# Odd or Even

Salpy Baharian, M.Ed
Teacher.org Co-Founder

This engaging lesson will help students determine whether a group of objects (up to 20) has an odd or even number of members.

## Length of Time: 20-30 Minutes

### Common Core Alignment

CCSS.MATH.CONTENT.2.OA.C.3 - Determine whether a group of objects (up to 20) has an odd or even number of members, e.g., by pairing objects or counting them by 2s; write an equation to express an even number as a sum of two equal addends.

## Objectives & Outcomes

Students will be able to categorize odd and even numbers. Students will be able to answer these essential questions: What makes a number odd? What makes a number even?

## Materials Needed

• 2 brown paper bags. One back should have "even" written on it and the other should have "odd" written on it.
• Index cards with a number written on it. Each number card should also have dots drawn on to represent the number. For example, the 7 card should have 7 dots on it.

## Procedure

### Opening to Lesson

• In order to gain student interest, teacher can ask for 10 student volunteers to come to the front of the class.
• As a class, count how many students are standing.
• Next, have each student find a partner (since there are 10 students, everyone will have a partner). Write 10 on the board under the word "even".
• Explain to students that everyone has a partner because 10 is an "even" number.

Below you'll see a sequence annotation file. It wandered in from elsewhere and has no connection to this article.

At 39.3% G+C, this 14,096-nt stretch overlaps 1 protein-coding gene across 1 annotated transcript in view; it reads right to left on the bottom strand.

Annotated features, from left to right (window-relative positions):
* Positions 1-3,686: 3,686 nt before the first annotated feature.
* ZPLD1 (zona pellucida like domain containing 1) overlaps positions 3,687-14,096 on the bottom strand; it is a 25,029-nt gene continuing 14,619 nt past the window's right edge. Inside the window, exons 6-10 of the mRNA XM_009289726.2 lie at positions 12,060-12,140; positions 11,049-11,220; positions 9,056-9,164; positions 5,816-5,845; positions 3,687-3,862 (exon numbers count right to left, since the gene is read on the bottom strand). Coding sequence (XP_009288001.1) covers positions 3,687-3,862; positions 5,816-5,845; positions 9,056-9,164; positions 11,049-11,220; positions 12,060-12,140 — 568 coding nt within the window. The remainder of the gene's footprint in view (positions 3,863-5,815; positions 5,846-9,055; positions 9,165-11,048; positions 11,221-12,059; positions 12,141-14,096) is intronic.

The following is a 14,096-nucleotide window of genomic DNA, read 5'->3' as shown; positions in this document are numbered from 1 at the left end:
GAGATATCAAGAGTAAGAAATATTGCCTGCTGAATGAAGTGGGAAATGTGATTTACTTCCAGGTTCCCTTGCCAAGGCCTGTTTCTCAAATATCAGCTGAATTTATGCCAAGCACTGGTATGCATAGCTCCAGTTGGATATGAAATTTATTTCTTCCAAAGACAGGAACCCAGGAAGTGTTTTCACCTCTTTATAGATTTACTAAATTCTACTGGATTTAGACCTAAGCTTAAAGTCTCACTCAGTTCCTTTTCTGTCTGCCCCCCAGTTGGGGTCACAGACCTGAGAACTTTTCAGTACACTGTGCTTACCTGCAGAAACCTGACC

• Ask 2 students to sit down, leaving 8 students standing. . Everyone should have a partner.  Write 8 on the board under "even".
• Repeat this process with 6, 4, and 2 students.
• Ask students what they think would happen if there were 9 students standing. Would everyone have a partner? Repeat for 7, 5, 3, 1
• Students should be able to tell you that a student will be left without a partner for 7, 5, 3, and 1.

### Body of Lesson

#### Guided Practice

• Explain to students that "even" numbers end with a 0, 2, 4, 6, or 8 and all other numbers are "odd".
• Make a chart color coding even and odd numbers.
• Connect back to the opening activity (each student in the even group had a partner; one student in the odd group was left without a partner).

#### Independent Practice

• Give each student an index card with a "mystery number" written on it.  In addition to the numerical number, dots should be used to represent that number. For example, the 6 card should have six dots on it.
• Students will work independently to pair up the dots in order to determine if their number is odd or even.
• Student should write the words odd or even on the card.

### Closing

• Students will take their "mystery number" and place it in the appropriate "odd" or "even" bag.
• Have children tell the class their mystery number and ask them to tell the class whether the number is off or even and why.

## Assessment & Evaluation

As a form of informal assessment, teacher can keep track of student accuracy when placing their card in the off or even bag. Also, teacher will keep note of the reasoning students provides (Why is/how do you know the number odd? Why is/how do you know the number even?)

## Modification & Differentiation

Teacher can work with students who need additional help in a small group or one-on-one setting. Students who need to be challenged even more can create their own mystery number cards with greater numbers.

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